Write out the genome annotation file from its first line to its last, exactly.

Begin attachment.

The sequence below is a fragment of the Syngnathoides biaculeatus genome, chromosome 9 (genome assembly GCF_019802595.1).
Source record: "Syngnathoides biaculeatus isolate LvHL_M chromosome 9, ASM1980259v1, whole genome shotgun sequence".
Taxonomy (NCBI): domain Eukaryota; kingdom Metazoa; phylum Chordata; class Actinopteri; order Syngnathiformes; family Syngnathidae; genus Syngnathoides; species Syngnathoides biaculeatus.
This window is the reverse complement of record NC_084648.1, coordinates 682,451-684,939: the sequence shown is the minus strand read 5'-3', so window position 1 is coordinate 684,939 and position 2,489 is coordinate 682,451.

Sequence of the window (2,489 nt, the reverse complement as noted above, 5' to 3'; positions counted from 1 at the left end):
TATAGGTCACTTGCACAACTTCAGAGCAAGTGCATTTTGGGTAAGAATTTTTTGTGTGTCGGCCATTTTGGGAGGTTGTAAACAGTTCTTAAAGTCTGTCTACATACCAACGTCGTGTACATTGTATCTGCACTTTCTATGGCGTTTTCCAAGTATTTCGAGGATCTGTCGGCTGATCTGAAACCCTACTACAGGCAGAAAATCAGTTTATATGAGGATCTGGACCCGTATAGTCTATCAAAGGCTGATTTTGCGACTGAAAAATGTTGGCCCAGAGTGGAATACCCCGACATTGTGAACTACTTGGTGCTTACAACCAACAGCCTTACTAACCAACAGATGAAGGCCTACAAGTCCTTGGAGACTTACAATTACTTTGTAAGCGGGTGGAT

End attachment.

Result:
The sequence below is a fragment of the Syngnathoides biaculeatus genome, chromosome 9 (genome assembly GCF_019802595.1).
Source record: "Syngnathoides biaculeatus isolate LvHL_M chromosome 9, ASM1980259v1, whole genome shotgun sequence".
Taxonomy (NCBI): domain Eukaryota; kingdom Metazoa; phylum Chordata; class Actinopteri; order Syngnathiformes; family Syngnathidae; genus Syngnathoides; species Syngnathoides biaculeatus.
This window is the reverse complement of record NC_084648.1, coordinates 682,451-684,939: the sequence shown is the minus strand read 5'-3', so window position 1 is coordinate 684,939 and position 2,489 is coordinate 682,451.

Sequence of the window (2,489 nt, the reverse complement as noted above, 5' to 3'; positions counted from 1 at the left end):
TATAGGTCACTTGCACAACTTCAGAGCAAGTGCATTTTGGGTAAGAATTTTTTGTGTGTCGGCCATTTTGGGAGGTTGTAAACAGTTCTTAAAGTCTGTCTACATACCAACGTCGTGTACATTGTATCTGCACTTTCTATGGCGTTTTCCAAGTATTTCGAGGATCTGTCGGCTGATCTGAAACCCTACTACAGGCAGAAAATCAGTTTATATGAGGATCTGGACCCGTATAGTCTATCAAAGGCTGATTTTGCGACTGAAAAATGTTGGCCCAGAGTGGAATACCCCGACATTGTGAACTACTTGGTGCTTACAACCAACAGCCTTACTAACCAACAGATGAAGGCCTACAAGTCCTTGGAGACTTACAATTACTTTGTAAGCGGGTGGAT